Magnificent Melk Abbey

December 3, 2014 (Last Updated: April 2, 2024)
by Carolyn
Stift Abbey Melk Austria

Melk Abbey in Austria was never one of those ‘must visit’ places on my European bucket list but as I was practically passing the front door, I felt it deserved a visit. I’d seen it featured many times in European river cruise brochures as it is perfectly situated alongside the Danube and, being about half way between Vienna and our destination of Niederranna, it made sense to enjoy our lunch stop at Melk that day.

The Abbey was well signposted as we approached Melk on the A1 motorway and a couple of minutes after taking the exit we found ourselves in a huge car park which already had its fair shares of coaches and cars. After parking our car, we followed the signs and soon found ourselves at the entrance to the Abbey.

The entrance to Melk Abbey in Austria
The imposing entrance to Melk Abbey.

Distinctly different with its yellow facade, the Abbey has a welcoming feel to it unlike lots of other Abbeys and churches in Europe which have a much more austere appearance. The Abbey dates back to 976 when Leopold I made it his residence.

In 1089, Leopold II gave the castle to the Benedictine monks from Lambach and monks have lived and worked at the Melk Abbey ever since. After a devastating fire in the18th century, the Abbey was rebuilt in the baroque style that we see today.

Melk Abbey forecourt
The Abbey’s forecourt was busy on the day we visited.

After buying our entry tickets, we followed the crowd (jumping ahead of a river cruise group, who were all hooked up to personal audio guides, as soon as we could) into the Museum. As we’d arrived just before 12 noon and there weren’t any more guided tours until 2pm, we opted to go it alone.

The Museum is housed in the former Imperial Rooms and as we walked through a series of eleven rooms, we could see sculptures, paintings and relics displayed. Descriptions were provided in English next to each display but as we visited on a Saturday (and in the height of summer!), sometimes we had to wait a few minutes to get close enough to the signs to read them.

Our self-guided tour then moved on through the Marble Hall, with its amazing frescoed ceiling, and then to the Terrace, a large balcony connecting the Marble Hall and Library. From here we had great views over Melk, the Danube and the Wachau Valley.

View of Melk from the Abbey's terrace
From the terrace we had amazing views over the town of Melk and, in the other direction, the Danube.

After taking some happy snaps from the terrace, we wandered on through the Library – again with stunning ceiling frescoes – and I was interested to learn that in the order of importance of the rooms in a Benedictine monastery, the library comes second only to the church.

There has been a school connected to the monastery since the 12th century and valuable manuscripts have been collected. The Library actually consists of twelve rooms containing over 80,000 books and manuscripts. Too many to read in one lifetime, that’s for sure!

Melk Abbey fresco
One of the many superb Italianate frescoes at Melk Abbey.

The highpoint of our visit, though, was definitely the Abbey Church. A complete reconstruction of the original church was undertaken in the early 18th century and it doesn’t disappoint. Featuring a carved pulpit, high alter, Italianate frescoes, gilded stucco embellishments everywhere, and a huge dome, it has to be seen to be believed.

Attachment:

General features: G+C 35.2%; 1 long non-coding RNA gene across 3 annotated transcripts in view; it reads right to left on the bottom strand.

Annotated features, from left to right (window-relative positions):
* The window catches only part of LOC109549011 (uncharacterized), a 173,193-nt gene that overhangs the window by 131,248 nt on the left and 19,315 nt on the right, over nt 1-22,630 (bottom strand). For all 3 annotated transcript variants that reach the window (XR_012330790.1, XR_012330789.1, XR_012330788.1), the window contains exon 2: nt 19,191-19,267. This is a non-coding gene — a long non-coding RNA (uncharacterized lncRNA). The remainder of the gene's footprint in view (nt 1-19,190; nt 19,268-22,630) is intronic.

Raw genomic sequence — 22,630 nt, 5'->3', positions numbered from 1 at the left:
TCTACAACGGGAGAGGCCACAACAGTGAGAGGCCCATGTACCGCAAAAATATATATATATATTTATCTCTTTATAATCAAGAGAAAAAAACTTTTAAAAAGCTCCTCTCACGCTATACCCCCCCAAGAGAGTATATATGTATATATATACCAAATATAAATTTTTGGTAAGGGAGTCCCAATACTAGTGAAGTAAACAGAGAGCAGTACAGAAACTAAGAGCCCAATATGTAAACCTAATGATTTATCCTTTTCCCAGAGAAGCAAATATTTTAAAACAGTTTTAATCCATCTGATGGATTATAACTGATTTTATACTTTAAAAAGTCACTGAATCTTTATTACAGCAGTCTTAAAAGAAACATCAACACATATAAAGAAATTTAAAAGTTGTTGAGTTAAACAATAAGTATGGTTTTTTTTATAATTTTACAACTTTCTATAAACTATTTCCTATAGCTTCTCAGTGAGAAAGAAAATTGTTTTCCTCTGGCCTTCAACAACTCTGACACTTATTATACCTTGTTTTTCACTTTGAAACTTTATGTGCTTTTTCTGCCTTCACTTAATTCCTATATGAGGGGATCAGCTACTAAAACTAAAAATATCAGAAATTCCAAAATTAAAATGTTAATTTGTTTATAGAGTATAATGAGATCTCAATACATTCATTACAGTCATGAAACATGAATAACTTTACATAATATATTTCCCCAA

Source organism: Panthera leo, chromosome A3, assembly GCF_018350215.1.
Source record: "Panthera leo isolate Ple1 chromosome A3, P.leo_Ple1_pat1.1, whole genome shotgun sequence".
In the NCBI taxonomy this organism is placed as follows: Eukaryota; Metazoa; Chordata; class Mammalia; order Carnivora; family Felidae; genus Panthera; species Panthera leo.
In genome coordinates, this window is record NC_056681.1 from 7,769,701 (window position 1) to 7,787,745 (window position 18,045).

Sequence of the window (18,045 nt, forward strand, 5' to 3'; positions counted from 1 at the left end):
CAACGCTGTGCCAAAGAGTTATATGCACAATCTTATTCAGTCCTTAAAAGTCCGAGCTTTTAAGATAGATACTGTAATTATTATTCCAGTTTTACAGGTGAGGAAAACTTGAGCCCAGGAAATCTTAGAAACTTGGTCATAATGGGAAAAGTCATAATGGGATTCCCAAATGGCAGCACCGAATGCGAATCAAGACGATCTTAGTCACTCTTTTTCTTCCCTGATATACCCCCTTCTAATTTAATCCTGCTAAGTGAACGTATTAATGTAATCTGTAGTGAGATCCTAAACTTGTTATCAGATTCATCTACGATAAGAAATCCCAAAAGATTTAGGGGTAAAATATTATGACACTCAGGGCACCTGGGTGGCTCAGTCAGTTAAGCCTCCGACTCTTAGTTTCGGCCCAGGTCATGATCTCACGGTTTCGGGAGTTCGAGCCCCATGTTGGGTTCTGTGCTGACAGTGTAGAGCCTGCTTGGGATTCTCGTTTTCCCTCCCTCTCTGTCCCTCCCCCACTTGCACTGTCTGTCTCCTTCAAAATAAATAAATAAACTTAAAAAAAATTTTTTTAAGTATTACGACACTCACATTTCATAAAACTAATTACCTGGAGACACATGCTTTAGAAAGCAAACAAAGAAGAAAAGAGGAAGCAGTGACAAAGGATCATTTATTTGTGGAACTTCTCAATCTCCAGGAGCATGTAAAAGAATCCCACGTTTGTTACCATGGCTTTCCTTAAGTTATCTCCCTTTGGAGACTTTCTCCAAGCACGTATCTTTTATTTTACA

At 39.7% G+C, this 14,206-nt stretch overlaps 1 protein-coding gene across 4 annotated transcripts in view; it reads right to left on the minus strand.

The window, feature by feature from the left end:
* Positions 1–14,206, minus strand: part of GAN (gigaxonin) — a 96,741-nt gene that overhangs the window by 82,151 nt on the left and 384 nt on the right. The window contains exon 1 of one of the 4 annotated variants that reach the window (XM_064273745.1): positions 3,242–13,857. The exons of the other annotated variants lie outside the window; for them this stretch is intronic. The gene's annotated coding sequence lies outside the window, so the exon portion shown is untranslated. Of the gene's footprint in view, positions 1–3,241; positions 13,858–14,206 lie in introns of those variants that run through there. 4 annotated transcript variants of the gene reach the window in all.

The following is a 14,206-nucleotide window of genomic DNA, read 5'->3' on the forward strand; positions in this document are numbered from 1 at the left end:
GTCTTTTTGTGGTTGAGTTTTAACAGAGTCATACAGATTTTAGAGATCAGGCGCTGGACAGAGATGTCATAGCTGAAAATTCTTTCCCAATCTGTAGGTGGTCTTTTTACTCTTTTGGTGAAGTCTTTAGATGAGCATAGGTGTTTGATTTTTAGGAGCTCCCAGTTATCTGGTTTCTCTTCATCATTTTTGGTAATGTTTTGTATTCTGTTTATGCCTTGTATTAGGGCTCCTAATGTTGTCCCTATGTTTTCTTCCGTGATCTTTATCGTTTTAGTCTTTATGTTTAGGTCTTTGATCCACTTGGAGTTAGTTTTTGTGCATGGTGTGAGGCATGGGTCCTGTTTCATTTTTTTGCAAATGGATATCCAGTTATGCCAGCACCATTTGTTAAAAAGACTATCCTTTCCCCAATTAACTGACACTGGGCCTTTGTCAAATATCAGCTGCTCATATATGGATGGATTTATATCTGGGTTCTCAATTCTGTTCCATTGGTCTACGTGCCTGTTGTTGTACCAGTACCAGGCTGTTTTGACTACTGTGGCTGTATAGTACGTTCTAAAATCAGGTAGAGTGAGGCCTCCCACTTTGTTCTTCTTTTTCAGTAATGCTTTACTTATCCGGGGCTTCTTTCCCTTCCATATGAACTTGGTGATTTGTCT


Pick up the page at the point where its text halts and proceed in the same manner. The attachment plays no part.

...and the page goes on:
The Abbey Church at Melk Melk Abbey Church alter

Keen to catch some daylight, we headed to the Abbey Gardens for a look around. The park was originally designed when the new abbey was constructed in the 18th century and was only opened to the public in 2000. Serving as both a place of relaxation for the monks and a popular picnic spot for visitors, the park offers magnificent views over the Danube and the Wachau Valley.

Garden pavilion, Melk Abbey
The garden pavilion, now a cafe, sits in the lovely park. At the rear of the pavilion you can gaze over the Danube and the Wachau Valley.

We couldn’t leave Melk without visiting the town itself so we followed a cobblestoned path downhill which brought us into the centre of town. With a population of only 6,500, Melk is not big by anyone’s standards but there were plenty of people around on the day we visited.

Melk is situated on the Vienna to Passau bike path and many of the day’s tourists were lycra-clad, no doubt pausing on their day’s cycling to visit the impressive abbey.

Restaurant in Melk
We enjoyed a nice lunch at this hotel in Melk. I love the ornate sign!

After checking out the menus available at the numerous cafes and restaurants, we settled on a hotel with an outdoor terrace. Sitting eating lunch we were gazing straight up at the imposing Abbey above, and not for the first time, marvelling at the sights and delights of Europe.

Melk Abbey
What a view with lunch! Melk Abbey dominates the town’s horizon.

Need to know about Melk Abbey

  • Entry fee is E10 per adult or E12 per adult with a guided tour.
  • Between early November and the end of March each year, entry is only available with a guided tour at either 11am or 2pm (English language).
  • It’s recommended you allow at least two hours to visit the Abbey and gardens.
  • A restaurant and cafe are located on site (restricted opening times over winter) but the town of Melk is just a five to ten minute walk away.
  • Free parking is available – follow the signs to the Abbey from the main road.
  • For opening times, visit the Melk Abbey website

Getting to Melk Abbey

Melk is situated 88 kilometres (approximately a one hour drive) from Vienna on the A1 motorway. The town and Abbey are well signposted as you approach Melk.

Frequent trains also operate between Vienna and Melk, with a journey time of around 1 hour 15 minutes.

For more Austria travel inspiration, read our Austria travel guide.